9. An optical cable as claimed in claim 1, wherein each undulating elongate non-metallic reinforcing member extends helically around the axis of the cable.
10. An optical cable as claimed in claim 1, wherein the direction of lay of each helically extending non-metallic reinforcing member is reversed at spaced positions along the length of the cable.
11. An optical cable as claimed in claim 1, in which the undulating elongate non-metallic reinforcing members are arranged in at least two layers and each member extends helically around the axis of the cable, wherein the helically extending reinforcing members of adjacent layers are of opposite hand.
12. An optical cable as claimed in claim 1, wherein the outer sleeve of the optical cable is an extruded tube of plastics material.
13. An optical cable as claimed in claim 11, wherein the extruded outer protective tube is bonded to a tubular lining formed of a longitudinally applied, transversely folded tape.
14. An optical cable as claimed in claim 13, wherein the tape forming the tubular lining is of plastics material.
15. An optical cable as claimed in claim 1, wherein the elongate non-metallic reinforcing members are embedded in the outer sleeve at uniformly spaced positions around the sleeve.
16. An optical cable as claimed in claim 1, wherein the tubes of the optical cable element are arranged helically in at least one layer around an elongate non-metallic central core.
17. An optical cable as claimed in claim 16, wherein the elongate non-metallic central core of the optical cable element is a tube of plastics material in which is loosely housed at least one optical fibre.
18. An optical cable as claimed in claim 16, wherein the elongate non-metallic central core of the optical cable element is an elongate non-metallic flexible reinforcing member.
19. An optical cable as claimed in any one of claims 1 or 16, wherein the or each tube of the optical cable element in which at least one optical fibre is loosely housed is substantially filled throughout its length with water-impermeable medium of a grease-like nature.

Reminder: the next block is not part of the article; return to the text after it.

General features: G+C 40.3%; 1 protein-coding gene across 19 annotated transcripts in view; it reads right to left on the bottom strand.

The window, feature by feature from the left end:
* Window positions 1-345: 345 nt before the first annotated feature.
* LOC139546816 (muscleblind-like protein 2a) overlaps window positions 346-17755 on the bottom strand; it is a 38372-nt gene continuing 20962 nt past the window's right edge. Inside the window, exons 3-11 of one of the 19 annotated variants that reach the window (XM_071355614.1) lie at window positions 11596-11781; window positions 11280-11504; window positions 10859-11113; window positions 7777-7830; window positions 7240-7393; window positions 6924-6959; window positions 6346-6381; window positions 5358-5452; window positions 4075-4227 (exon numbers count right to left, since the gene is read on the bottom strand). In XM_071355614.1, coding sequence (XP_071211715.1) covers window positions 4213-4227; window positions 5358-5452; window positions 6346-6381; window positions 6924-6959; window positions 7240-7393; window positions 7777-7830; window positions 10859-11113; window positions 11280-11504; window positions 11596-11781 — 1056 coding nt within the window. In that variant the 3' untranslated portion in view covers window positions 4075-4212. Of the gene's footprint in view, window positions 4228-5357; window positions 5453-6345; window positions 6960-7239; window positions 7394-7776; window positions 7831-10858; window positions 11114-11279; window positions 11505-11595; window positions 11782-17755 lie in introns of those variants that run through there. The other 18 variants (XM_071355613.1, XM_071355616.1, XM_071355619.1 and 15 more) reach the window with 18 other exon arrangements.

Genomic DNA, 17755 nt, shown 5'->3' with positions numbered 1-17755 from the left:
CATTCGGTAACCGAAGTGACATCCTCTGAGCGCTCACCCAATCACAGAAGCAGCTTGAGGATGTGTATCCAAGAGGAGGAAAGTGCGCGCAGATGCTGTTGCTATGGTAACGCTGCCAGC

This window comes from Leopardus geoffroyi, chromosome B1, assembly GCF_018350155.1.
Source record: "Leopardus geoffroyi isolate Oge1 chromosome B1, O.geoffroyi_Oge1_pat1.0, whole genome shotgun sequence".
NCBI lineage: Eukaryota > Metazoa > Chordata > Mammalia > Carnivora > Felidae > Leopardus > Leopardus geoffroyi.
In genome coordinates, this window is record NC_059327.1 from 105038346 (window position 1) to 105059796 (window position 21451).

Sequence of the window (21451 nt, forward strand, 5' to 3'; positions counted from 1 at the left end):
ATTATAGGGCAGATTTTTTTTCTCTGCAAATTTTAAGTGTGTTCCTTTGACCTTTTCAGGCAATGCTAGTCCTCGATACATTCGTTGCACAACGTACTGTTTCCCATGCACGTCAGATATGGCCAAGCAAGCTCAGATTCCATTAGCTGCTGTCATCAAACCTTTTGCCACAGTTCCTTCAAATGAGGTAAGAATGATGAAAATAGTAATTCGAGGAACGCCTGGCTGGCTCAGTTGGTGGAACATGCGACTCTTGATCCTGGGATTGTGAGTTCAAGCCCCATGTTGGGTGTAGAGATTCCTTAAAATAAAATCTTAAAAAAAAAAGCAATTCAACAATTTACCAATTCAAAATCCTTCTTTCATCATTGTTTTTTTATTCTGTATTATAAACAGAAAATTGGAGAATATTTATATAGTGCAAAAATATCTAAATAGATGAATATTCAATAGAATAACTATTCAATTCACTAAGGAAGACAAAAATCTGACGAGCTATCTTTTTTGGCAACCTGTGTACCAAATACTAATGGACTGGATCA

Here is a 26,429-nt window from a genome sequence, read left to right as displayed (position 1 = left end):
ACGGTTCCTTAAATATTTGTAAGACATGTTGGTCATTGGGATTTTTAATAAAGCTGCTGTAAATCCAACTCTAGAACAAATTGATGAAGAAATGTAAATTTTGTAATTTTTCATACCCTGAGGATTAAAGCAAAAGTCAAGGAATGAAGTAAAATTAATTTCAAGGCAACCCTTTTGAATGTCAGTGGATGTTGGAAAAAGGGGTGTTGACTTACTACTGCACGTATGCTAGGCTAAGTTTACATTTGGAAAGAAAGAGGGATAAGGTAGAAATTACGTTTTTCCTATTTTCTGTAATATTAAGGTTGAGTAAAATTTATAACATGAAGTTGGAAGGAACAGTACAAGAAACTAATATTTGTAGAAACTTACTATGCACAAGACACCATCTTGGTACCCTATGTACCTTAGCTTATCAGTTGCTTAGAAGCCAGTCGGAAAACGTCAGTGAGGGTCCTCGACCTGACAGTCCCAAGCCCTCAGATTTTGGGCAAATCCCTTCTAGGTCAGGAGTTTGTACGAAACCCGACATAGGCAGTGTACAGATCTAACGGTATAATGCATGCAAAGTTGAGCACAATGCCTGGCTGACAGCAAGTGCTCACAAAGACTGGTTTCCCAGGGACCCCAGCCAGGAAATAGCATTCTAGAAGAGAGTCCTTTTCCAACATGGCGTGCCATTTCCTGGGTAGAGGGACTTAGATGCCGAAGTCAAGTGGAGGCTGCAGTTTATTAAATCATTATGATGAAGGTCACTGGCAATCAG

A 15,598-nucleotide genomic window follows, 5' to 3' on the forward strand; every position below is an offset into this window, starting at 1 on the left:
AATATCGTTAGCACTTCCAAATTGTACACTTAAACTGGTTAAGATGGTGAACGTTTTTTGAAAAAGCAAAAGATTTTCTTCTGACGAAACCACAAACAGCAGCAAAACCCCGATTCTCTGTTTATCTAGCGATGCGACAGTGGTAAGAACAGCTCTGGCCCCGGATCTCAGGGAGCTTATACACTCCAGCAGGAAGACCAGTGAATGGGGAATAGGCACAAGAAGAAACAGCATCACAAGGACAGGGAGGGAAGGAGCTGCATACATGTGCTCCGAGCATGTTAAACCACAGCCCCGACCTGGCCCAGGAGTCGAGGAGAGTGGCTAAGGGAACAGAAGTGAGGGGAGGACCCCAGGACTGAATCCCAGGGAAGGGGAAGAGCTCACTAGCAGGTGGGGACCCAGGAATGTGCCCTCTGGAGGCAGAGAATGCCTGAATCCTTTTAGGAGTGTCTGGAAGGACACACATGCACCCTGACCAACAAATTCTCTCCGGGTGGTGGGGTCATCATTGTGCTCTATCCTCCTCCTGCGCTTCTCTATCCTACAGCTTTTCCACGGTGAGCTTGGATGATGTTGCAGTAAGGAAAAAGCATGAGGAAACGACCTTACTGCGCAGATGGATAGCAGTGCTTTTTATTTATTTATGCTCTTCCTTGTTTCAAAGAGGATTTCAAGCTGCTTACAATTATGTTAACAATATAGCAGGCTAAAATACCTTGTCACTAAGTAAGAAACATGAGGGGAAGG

US06386532 1981-06-17 1982-06-09 Optical cable Expired - Fee Related US4798443A (en)

Priority Applications (2)

Application Number Priority Date Filing Date Title
GB8118586 1981-06-17
GB8118586 1981-06-17

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US4798443A true US4798443A (en) 1989-01-17

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US (1) US4798443A (en)
CA (1) CA1176091A (en)
DE (1) DE3273016D1 (en)
EP (1) EP0067724B1 (en)
GB (1) GB2102148B (en)

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US5982965A (en) * 1996-11-08 1999-11-09 Sat Societe Anonyme De Telecommunications Optical fiber telecommunications cable
US6137936A (en) * 1999-07-22 2000-10-24 Pirelli Cables And Systems Llc Optical fiber cable with single strength member in cable outer jacket
US6356690B1 (en) 1999-10-20 2002-03-12 Corning Cable Systems Llc Self-supporting fiber optic cable
US20020128689A1 (en) * 2001-02-20 2002-09-12 Connelly Patrick R. Electromagnetic interference immune tissue invasive system
US6459837B1 (en) 2000-07-20 2002-10-01 Pirelli Cables And Systems Llc Optical fiber cable with single strength member unit in cable outer jacket
FR2823313A1 (en) * 2001-04-09 2002-10-11 Cit Alcatel Fiber optic cable, manufacturing process of this optical fiber cable installations for carrying out this method
US20030055457A1 (en) * 2001-08-30 2003-03-20 Macdonald Stuart G. Pulsewidth electrical stimulation
US20030083728A1 (en) * 2001-10-31 2003-05-01 Wilson Greatbatch Hermetic component housing for photonic catheter
US20030144717A1 (en) * 2002-01-28 2003-07-31 Hagele Richard J. Ceramic cardiac electrodes
US6711440B2 (en) 2002-04-11 2004-03-23 Biophan Technologies, Inc. MRI-compatible medical device with passive generation of optical sensing signals
US6725092B2 (en) 2002-04-25 2004-04-20 Biophan Technologies, Inc. Electromagnetic radiation immune medical assist device adapter
US6731979B2 (en) 2001-08-30 2004-05-04 Biophan Technologies Inc. Pulse width cardiac pacing apparatus
EP1452279A1 (en) * 2003-02-27 2004-09-01 COMAU S.p.A. Industrial robot with a signal cable including optical fiber conductors
US20040213529A1 (en) * 2003-04-24 2004-10-28 Dowd Edward M. Fiber optic cable for use in harsh environments
US6829509B1 (en) 2001-02-20 2004-12-07 Biophan Technologies, Inc. Electromagnetic interference immune tissue invasive system
US6925328B2 (en) 2000-04-20 2005-08-02 Biophan Technologies, Inc. MRI-compatible implantable device
US20050203378A1 (en) * 2002-07-25 2005-09-15 Helfer Jeffrey L. Optical MRI catheter system
US20060159407A1 (en) * 2005-01-18 2006-07-20 Adc Telecommunications, Inc. Low shrink telecommunications cable and methods for manufacturing the same
US20060174255A1 (en) * 2005-02-03 2006-08-03 Lite-On It Corporation Apparatus for positioning clamper of optical disc device
US20080290278A1 (en) * 2002-02-26 2008-11-27 Uni-Pixel Displays, Inc. Visible plus non-visible field sequential color
US20090297102A1 (en) * 2008-05-28 2009-12-03 Adc Telecommunications, Inc. Fiber optic cable for connectorization and method